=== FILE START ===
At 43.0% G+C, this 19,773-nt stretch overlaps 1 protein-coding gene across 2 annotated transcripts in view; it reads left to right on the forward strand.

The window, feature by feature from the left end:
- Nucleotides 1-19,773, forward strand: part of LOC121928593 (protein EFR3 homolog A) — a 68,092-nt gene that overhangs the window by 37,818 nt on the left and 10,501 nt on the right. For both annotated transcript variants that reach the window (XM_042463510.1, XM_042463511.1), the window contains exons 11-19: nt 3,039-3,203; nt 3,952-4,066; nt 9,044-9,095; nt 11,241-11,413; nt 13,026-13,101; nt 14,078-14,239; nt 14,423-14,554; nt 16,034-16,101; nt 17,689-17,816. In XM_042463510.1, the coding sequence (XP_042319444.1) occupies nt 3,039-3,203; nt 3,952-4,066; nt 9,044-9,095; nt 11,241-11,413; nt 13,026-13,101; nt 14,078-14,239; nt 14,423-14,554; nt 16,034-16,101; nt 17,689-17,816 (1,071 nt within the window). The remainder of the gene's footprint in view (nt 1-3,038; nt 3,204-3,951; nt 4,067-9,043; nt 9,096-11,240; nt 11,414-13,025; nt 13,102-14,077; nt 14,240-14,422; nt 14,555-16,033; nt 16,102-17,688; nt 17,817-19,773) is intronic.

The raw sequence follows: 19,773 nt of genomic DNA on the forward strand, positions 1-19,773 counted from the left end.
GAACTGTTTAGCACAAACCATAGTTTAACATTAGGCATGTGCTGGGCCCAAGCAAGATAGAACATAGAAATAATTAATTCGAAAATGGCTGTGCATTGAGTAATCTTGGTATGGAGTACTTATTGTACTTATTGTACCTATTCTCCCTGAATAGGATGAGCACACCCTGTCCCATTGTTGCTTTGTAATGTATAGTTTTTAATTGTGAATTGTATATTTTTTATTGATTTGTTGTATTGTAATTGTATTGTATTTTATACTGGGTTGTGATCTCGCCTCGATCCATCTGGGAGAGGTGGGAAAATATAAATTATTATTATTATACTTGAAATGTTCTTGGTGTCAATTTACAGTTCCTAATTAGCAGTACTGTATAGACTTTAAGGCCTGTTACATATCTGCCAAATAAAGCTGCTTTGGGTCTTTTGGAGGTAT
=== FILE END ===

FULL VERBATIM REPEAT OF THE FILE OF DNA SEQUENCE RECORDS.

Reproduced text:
At 43.0% G+C, this 19,773-nt stretch overlaps 1 protein-coding gene across 2 annotated transcripts in view; it reads left to right on the forward strand.

The window, feature by feature from the left end:
- Nucleotides 1-19,773, forward strand: part of LOC121928593 (protein EFR3 homolog A) — a 68,092-nt gene that overhangs the window by 37,818 nt on the left and 10,501 nt on the right. For both annotated transcript variants that reach the window (XM_042463510.1, XM_042463511.1), the window contains exons 11-19: nt 3,039-3,203; nt 3,952-4,066; nt 9,044-9,095; nt 11,241-11,413; nt 13,026-13,101; nt 14,078-14,239; nt 14,423-14,554; nt 16,034-16,101; nt 17,689-17,816. In XM_042463510.1, the coding sequence (XP_042319444.1) occupies nt 3,039-3,203; nt 3,952-4,066; nt 9,044-9,095; nt 11,241-11,413; nt 13,026-13,101; nt 14,078-14,239; nt 14,423-14,554; nt 16,034-16,101; nt 17,689-17,816 (1,071 nt within the window). The remainder of the gene's footprint in view (nt 1-3,038; nt 3,204-3,951; nt 4,067-9,043; nt 9,096-11,240; nt 11,414-13,025; nt 13,102-14,077; nt 14,240-14,422; nt 14,555-16,033; nt 16,102-17,688; nt 17,817-19,773) is intronic.

The raw sequence follows: 19,773 nt of genomic DNA on the forward strand, positions 1-19,773 counted from the left end.
GAACTGTTTAGCACAAACCATAGTTTAACATTAGGCATGTGCTGGGCCCAAGCAAGATAGAACATAGAAATAATTAATTCGAAAATGGCTGTGCATTGAGTAATCTTGGTATGGAGTACTTATTGTACTTATTGTACCTATTCTCCCTGAATAGGATGAGCACACCCTGTCCCATTGTTGCTTTGTAATGTATAGTTTTTAATTGTGAATTGTATATTTTTTATTGATTTGTTGTATTGTAATTGTATTGTATTTTATACTGGGTTGTGATCTCGCCTCGATCCATCTGGGAGAGGTGGGAAAATATAAATTATTATTATTATACTTGAAATGTTCTTGGTGTCAATTTACAGTTCCTAATTAGCAGTACTGTATAGACTTTAAGGCCTGTTACATATCTGCCAAATAAAGCTGCTTTGGGTCTTTTGGAGGTAT